Data collection and analysis

The data collection was conducted in summer 2017. The qualitative study followed the research methods of heterogeneity and triangulation, and was terminated when saturation was achieved. The mean duration of the IDIs and FGDs was 32 and 44 minutes, respectively. The sessions were audio-recorded with the permission of all study participants. Each FGD and IDI had a trained moderator and a notetaker. After data collection, the research team transcribed the data and analyzed IDI and FGD transcripts using directed deductive content analysis techniques21. TB physicians’ practices on the provision of smoking cessation services were analyzed by the ABC smoking cessation approach. The study participants were categorized according to the type of clinic (outpatient vs inpatient), the consecutive number of the interview, and location (Yerevan vs marz).

The study was conducted in accordance with the ethical standards of the Institutional Review Board of the American University of Armenia (#AUA-2017-014). Oral informed consent was sought from all the study participants before conducting the interviews. To ensure the confidentiality of the participants and of the collected data, the research team used IDs in all notes and stored data. The data were stored on password-protected computers of the research team allowing access only to its members. Any information provided by the participants that could disclose their identity was excluded from the transcriptions of IDIs and FGDs. Additionally, the study participants were categorized during the data analysis and no personal identifiers were presented next to their statements.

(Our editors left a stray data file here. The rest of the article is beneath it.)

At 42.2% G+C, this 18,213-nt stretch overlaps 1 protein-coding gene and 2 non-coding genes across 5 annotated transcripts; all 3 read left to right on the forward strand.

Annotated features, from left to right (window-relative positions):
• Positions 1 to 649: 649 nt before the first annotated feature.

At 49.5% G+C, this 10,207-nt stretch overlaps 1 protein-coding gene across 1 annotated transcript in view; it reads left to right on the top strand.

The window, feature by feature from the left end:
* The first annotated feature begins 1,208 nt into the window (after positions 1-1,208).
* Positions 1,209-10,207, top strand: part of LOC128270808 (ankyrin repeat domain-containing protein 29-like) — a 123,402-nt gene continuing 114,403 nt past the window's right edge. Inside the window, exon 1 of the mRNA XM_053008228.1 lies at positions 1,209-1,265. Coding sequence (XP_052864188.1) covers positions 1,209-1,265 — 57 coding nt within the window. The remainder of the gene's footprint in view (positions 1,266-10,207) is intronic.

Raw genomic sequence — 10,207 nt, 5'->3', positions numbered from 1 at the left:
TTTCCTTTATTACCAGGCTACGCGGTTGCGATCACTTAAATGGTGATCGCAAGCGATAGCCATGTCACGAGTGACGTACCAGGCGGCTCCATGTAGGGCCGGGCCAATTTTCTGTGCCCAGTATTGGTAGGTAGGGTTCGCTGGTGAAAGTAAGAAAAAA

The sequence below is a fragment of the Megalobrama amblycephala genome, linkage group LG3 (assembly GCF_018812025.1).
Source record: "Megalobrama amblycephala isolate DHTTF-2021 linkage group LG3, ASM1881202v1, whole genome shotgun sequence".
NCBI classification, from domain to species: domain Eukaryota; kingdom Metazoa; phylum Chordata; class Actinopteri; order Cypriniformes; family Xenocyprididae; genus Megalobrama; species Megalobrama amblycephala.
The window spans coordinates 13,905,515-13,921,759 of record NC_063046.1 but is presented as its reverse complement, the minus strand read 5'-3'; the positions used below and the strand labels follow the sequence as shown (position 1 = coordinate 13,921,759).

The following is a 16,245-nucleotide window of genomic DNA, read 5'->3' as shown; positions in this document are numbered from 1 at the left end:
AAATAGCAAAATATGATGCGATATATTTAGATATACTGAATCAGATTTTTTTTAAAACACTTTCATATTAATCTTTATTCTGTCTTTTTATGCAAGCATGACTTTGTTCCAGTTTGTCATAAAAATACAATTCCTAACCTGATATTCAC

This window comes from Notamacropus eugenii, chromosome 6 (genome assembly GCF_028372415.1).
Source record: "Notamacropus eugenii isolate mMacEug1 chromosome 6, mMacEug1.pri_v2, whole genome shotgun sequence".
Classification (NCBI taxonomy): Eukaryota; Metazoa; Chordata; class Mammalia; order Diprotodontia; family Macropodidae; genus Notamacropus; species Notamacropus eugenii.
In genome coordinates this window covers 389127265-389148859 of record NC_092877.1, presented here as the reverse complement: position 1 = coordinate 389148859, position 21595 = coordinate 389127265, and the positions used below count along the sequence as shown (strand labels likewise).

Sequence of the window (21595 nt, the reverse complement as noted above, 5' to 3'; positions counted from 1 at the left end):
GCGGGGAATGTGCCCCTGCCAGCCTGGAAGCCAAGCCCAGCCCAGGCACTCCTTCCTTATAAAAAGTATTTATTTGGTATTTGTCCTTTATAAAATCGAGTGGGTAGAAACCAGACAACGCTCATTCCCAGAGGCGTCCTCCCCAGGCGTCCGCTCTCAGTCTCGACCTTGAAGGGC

Overall, 21 physicians participated in five IDIs and four FGDs (two for inpatient services and two for outpatient services). The overwhelming majority of TB physicians were female (n=19) with mean age of 53.43 years (range 27–70 years). Eleven TB physicians worked in inpatient healthcare clinics (Yerevan 1, marzes 10) and 10 worked in outpatient clinics (Yerevan 8, marzes 2). On average, they worked as TB physicians for 22.57 years (range 3–41 years). Three participants identified themselves as regular smokers. Only one of the TB physicians reported participation in smoking cessation training in the past (Table 1).

Table 1

Demographic characteristics of study participants

CharacteristicsCategoriesn (%)
Age (years), mean (range)53.43 (27–70)
GenderMale2 (9.5)
Female19 (90.5)
Place of workInpatientOutpatient
Yerevan1 (4.8)8 (38.1)
Marz10 (47.6)2 (9.5)
Current smoking statusSmoker3 (14.3)
Non-smoker18 (85.7)
Working years as TB physician, mean (range)22.57 (3–41)
Previous participation in smoking cessation trainingYes1 (4.8)
No20 (95.2)